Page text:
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Public health, environmental protection and economic security

May 30, 2020 AARUSHI JAIN 0 Comments


 Report on Public Health, Environmental Protection and Economic Security

This is a report on the webinar-Public health, environmental protection and economic security: the three lost aims of city planning. It was held on 30th May, 2020, Saturday from 08:30p.m onwards. This webinar is organized by EMPOWER PEOPLE and Ar. Yashika Tijoriwala handled the key speakers and interacted with them about the points to be considered. The key speaker of this webinar was HUSSAIN INDOREWALA (Teacher & Urban Researcher).

Environmental health is the science of understanding how the health and wellbeing of individuals and communities is affected by their physical environment. Global public health security is defined as the activities required, both proactive and reactive, to minimize the danger and impact of acute public health events that endanger people’s health across geographical regions and international boundaries. Economic security or financial security is the condition of having stable income or other resources to support a standard of living now and in the foreseeable future.

Planning means utilizing every inch of land for human benefit. Everyone has just forgotten about the harmful and toxic happenings of environment and public health. People changes just their modus vivendi according to new era but forgets what they have left behind. 

Mainly the urban areas development focus on the infrastructures due to which interdependence of our and other health, political and economic stability. Increase in population also affects the supply of basic infrastructure facilities. Urban environments of today are characterized by areas that contain many acres of hard surfaces like buildings, streets, etc. Natural vegetation such as forests and fields slow rainwater or other running water down, allowing it to soak into the surface which is adversely affecting us and our immune systems. We need to redefine the policies.

There was many acts one of them was Maharashtra Slum Act (1971), a slum area is a buildings that are insanitary, dilapted, poorly designed making them “detrimental” to health, safety of its residents. Slum has become development opportunity now. The planning become dependent on private sector which makes state dependent. What it was earlier and now? Everyone knows the changes. Planning is having two domains one we our familiar with and other is about environmental decision making, public policy that has environment implantation according to time. We need to have alternatives and target excluded group of welfares. This means we have to once again start the collective conception of housing and building institutions.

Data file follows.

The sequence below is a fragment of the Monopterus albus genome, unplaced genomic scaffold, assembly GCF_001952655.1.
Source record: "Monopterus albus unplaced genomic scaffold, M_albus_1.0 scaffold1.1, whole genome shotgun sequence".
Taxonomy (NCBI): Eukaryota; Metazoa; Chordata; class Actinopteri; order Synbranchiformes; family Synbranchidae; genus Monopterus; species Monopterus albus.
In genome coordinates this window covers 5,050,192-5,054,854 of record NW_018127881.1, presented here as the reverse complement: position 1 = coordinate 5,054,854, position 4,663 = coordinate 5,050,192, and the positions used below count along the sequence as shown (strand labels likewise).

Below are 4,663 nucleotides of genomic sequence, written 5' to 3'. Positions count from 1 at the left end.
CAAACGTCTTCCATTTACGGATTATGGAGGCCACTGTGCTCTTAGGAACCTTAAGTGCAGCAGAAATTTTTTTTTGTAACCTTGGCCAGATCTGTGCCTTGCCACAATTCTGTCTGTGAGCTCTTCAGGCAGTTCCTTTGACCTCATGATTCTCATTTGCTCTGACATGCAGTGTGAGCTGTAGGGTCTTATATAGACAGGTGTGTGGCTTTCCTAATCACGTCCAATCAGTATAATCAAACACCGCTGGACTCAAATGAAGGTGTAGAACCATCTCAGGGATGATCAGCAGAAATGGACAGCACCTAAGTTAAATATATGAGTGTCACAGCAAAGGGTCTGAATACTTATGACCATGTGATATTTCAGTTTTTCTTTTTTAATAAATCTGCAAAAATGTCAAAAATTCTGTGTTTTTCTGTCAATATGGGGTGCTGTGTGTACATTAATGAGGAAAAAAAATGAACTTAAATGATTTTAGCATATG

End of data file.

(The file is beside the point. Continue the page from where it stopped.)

As Yashika asked is there anything coming from the side of authority as the motivation to any kind of data collection. We are in phases where we might look at changing the aspects as the history is repeating itself. The aspects are basically-: environment, housing and demographics. And our speaker has answer to this as he says that there is not lack of data but it’s not organized in a proper manner or unsystematic. But there is enormous gap in our understanding even. So there is not just problems it’s handled in different manners. There is even working going on so that these problems can be cured in a way as in an instance we cannot say that it will be vanished.

So in the crux, I would like to say the main aims of urban development our important but they should not affects the other aspects of living. Economic growth and environmental protection are not at odds. They're opposite sides of the same coin if you're looking at longer-term prosperity- said by Henry Paulson.

Compiled by - Aarushi Jain